The theory behind retweeting someone’s else’s tweets in order to get his or her attention (and perhaps start up a conversation) is basically sound. After all, by voluntarily retweeting someone, you’re tacitly endorsing his or her content and exposing that tweeter to your followers. As long as the tweeter in question regularly checks his or her retweeted posts, you should get noticed for your generosity.
Therein lies the rub. Sometimes, people are just too busy to consistently check their retweets. Or perhaps the tweeter you’re trying to alert simply gets too many retweets to acknowledge or reply to them all.
Conversely, if you rely solely on retweets as a means to get someone’s attention, it may inadvertently have the opposite effect. By analogy, let’s say you’re at a dinner party and you want to get the attention of the guest of honor. If you did nothing but follow the guest around and parrot his or her exact words to your friends, you can pretty much guarantee that the guest is not going to want to have anything to do with you (and you may lose some of your friends in the process too).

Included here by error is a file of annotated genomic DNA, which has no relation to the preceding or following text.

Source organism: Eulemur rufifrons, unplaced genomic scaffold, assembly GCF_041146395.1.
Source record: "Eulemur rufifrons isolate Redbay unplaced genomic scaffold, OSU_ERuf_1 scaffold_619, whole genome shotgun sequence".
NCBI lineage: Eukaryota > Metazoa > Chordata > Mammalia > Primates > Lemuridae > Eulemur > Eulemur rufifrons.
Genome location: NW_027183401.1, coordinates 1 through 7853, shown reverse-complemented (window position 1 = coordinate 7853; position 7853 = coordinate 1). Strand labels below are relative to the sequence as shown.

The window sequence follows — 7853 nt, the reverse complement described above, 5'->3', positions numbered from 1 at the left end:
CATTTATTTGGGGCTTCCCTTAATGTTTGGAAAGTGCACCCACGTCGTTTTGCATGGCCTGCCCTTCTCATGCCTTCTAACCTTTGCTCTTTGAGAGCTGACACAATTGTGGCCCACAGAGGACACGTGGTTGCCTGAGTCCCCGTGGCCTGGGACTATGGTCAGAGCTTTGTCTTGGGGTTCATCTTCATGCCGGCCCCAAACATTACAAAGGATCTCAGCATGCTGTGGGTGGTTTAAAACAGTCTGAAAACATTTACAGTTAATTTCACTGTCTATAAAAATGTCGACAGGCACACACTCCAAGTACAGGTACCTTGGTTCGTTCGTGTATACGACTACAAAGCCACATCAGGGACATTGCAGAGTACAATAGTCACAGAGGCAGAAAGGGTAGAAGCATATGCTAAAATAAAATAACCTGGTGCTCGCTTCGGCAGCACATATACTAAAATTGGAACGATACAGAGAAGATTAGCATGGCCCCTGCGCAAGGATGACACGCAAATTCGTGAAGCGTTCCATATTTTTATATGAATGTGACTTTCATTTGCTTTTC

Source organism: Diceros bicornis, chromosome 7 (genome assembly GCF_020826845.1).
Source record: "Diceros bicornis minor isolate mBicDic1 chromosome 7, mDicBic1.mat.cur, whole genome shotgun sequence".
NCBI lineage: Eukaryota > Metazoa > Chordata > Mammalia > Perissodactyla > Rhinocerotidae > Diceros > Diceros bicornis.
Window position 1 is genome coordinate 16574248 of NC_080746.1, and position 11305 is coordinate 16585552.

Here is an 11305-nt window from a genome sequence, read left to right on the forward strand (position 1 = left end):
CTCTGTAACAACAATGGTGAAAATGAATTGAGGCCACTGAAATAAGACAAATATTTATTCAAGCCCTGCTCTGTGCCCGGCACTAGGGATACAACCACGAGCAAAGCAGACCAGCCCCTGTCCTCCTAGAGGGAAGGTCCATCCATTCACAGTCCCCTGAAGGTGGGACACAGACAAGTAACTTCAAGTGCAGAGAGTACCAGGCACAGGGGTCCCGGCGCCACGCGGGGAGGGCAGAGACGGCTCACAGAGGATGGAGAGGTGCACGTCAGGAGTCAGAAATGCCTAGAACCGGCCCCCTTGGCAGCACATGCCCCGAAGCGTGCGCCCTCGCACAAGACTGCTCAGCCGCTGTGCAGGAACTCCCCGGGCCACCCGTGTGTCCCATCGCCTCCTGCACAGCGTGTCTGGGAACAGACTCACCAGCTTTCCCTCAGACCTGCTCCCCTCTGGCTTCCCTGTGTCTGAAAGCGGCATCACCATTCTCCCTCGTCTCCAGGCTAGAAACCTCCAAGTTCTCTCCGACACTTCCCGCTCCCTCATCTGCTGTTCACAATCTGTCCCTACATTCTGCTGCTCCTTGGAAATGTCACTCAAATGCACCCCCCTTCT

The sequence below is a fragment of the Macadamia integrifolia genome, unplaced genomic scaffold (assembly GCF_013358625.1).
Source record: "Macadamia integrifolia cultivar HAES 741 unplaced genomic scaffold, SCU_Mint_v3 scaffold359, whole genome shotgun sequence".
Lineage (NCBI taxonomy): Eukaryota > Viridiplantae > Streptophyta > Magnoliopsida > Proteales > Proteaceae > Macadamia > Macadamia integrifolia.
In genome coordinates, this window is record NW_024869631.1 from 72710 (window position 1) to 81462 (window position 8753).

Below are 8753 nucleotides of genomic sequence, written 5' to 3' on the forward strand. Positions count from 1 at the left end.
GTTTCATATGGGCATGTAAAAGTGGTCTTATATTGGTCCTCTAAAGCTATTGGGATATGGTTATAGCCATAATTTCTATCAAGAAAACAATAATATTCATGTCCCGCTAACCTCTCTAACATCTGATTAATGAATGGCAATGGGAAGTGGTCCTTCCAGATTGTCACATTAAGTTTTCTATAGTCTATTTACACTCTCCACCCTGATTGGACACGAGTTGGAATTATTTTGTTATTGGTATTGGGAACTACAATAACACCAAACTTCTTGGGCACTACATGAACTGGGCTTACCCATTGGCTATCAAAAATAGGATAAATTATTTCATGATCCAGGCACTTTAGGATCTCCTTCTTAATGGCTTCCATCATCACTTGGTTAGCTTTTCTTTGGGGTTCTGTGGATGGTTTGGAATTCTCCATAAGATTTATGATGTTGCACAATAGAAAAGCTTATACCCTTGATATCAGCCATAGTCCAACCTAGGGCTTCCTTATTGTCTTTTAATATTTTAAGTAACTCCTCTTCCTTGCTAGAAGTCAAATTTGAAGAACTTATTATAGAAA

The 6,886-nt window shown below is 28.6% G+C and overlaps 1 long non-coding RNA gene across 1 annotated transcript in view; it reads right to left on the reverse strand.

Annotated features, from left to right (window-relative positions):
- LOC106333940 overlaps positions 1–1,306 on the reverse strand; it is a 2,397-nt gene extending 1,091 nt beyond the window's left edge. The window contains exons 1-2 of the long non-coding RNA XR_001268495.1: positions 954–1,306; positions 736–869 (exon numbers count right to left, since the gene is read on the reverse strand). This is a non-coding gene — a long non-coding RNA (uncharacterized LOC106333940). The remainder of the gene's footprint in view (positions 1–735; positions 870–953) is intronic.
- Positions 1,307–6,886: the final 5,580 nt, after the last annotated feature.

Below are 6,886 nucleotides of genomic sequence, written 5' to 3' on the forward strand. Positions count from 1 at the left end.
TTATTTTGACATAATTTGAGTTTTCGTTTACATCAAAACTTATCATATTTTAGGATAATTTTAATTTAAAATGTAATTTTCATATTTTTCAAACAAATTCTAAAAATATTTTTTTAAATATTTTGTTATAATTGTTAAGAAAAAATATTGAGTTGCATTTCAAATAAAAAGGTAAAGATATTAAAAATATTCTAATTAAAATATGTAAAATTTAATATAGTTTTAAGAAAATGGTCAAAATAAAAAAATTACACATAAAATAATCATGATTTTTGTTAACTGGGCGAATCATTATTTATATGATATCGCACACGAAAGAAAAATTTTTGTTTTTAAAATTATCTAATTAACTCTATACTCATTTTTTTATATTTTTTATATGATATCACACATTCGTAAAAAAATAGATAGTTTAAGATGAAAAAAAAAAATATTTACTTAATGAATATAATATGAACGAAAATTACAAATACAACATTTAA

Of course, Twitter is not exactly a dinner party but the analogy is apt. If you want to get the attention of someone, try speaking positively about that person to your friends and acquaintances. Better still, think of something you may have in common with that person, approach him or her directly, and use the object of mutual interest as a conversation starter.
That approach might look something like this on Twitter: “Hi @guestofhonor I see that you live in NYC. I used to live three blocks from Rockefeller Center. Have they raised the Christmas tree yet?” Instead of simply retweeting someone else’s words, use your own creativity and personality to get someone’s attention and strike up a conversation. You really have nothing to lose — except maybe your Twitter anonymity!
[Image Credit: il.divino]